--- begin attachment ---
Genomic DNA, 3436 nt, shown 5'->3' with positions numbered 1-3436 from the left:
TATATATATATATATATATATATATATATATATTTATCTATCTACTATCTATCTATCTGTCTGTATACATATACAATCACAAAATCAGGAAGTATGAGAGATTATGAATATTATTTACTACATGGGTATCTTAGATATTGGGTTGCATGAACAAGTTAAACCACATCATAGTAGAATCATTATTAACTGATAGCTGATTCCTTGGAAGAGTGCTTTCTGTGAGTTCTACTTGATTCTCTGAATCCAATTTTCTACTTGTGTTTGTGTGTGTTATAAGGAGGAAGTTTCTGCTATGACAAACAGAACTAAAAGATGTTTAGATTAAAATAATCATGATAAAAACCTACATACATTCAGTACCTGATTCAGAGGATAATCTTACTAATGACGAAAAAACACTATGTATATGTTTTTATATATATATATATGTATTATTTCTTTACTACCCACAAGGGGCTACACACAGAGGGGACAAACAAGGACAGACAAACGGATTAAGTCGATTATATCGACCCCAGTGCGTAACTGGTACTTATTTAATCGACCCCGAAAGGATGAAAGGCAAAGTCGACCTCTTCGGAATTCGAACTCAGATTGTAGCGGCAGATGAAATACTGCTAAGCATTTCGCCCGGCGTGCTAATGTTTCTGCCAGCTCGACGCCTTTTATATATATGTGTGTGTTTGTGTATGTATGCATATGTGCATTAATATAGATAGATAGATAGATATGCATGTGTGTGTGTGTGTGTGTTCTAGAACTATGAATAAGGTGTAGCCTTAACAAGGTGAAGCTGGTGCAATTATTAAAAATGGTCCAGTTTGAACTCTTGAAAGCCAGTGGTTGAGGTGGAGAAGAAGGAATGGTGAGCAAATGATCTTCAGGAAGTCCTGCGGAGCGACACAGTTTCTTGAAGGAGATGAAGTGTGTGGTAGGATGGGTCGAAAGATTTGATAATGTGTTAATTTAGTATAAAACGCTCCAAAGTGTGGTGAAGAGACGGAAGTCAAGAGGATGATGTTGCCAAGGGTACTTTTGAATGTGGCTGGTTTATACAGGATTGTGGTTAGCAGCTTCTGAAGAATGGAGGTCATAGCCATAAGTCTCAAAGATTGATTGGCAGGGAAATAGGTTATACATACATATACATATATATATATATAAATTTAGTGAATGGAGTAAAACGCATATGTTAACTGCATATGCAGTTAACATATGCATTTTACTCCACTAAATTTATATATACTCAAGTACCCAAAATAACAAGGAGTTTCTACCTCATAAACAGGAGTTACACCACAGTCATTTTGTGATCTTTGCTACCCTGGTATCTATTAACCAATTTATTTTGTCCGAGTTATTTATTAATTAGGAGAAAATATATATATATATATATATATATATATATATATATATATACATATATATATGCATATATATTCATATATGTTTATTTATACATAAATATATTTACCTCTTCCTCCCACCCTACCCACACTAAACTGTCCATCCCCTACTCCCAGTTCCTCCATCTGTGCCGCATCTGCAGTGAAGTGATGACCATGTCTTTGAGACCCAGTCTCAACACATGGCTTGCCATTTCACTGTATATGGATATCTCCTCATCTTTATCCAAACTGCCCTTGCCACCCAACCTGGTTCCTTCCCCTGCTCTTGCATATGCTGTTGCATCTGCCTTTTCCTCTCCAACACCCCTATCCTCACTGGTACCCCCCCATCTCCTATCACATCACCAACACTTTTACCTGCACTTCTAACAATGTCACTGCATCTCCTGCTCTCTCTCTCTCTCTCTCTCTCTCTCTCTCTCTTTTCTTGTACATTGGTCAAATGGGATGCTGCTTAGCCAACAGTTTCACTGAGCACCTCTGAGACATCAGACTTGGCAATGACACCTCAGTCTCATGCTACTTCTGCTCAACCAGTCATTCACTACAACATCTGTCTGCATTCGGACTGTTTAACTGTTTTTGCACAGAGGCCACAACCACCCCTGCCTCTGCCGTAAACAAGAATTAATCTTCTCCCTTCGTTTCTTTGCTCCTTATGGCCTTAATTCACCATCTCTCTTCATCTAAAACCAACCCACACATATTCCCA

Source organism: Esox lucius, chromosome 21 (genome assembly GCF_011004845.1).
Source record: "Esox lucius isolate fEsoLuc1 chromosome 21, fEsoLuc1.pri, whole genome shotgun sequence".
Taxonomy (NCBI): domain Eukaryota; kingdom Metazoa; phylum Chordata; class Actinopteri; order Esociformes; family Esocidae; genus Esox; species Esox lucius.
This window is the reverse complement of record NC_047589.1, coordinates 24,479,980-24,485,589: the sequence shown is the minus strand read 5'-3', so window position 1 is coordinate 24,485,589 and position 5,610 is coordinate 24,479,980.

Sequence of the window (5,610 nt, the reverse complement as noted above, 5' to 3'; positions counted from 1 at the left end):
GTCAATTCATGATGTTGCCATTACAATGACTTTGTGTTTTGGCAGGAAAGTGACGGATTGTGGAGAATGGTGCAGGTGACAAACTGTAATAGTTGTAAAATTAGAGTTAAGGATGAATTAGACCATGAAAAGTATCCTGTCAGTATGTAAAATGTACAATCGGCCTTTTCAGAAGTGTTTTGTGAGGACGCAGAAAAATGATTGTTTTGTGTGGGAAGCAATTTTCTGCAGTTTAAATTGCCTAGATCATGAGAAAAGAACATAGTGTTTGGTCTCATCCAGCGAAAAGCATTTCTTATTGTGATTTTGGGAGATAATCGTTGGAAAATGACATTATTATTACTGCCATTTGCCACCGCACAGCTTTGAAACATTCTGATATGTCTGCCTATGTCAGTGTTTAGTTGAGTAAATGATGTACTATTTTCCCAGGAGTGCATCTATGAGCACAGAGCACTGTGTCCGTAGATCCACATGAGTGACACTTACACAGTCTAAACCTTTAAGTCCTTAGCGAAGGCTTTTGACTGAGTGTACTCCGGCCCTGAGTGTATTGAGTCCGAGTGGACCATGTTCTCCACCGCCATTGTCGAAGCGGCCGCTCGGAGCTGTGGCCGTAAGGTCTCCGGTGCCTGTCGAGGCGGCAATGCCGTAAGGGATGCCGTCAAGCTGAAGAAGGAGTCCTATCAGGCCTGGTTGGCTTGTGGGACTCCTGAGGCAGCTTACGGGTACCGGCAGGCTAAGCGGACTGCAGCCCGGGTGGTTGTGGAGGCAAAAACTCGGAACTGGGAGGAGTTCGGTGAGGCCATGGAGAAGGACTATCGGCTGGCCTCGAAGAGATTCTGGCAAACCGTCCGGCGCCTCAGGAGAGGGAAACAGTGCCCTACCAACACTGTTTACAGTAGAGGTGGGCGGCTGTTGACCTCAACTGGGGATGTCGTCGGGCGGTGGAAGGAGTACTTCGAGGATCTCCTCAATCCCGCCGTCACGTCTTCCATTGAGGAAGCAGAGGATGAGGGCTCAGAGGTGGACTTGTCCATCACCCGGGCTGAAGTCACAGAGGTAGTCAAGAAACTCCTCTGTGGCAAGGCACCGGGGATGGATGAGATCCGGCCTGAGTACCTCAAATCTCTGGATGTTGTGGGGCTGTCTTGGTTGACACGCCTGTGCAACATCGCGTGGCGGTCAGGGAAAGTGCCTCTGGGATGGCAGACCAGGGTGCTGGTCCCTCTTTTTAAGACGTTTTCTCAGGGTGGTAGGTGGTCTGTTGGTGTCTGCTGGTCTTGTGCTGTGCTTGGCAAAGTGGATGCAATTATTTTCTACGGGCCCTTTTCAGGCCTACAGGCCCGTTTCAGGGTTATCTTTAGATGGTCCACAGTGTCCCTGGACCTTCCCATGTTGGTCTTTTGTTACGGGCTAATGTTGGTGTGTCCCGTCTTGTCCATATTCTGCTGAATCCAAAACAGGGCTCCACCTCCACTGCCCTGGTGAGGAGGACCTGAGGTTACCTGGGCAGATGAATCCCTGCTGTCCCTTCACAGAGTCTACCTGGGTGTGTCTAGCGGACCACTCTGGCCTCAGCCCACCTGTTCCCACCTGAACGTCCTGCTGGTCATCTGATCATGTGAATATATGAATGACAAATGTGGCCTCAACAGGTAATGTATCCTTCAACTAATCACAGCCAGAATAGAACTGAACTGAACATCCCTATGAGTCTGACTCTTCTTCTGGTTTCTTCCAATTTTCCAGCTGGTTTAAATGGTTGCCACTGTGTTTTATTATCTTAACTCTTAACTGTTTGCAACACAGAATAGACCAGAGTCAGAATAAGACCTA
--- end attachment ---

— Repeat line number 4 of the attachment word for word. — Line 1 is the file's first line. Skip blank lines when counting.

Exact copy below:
Source record: "Esox lucius isolate fEsoLuc1 chromosome 21, fEsoLuc1.pri, whole genome shotgun sequence".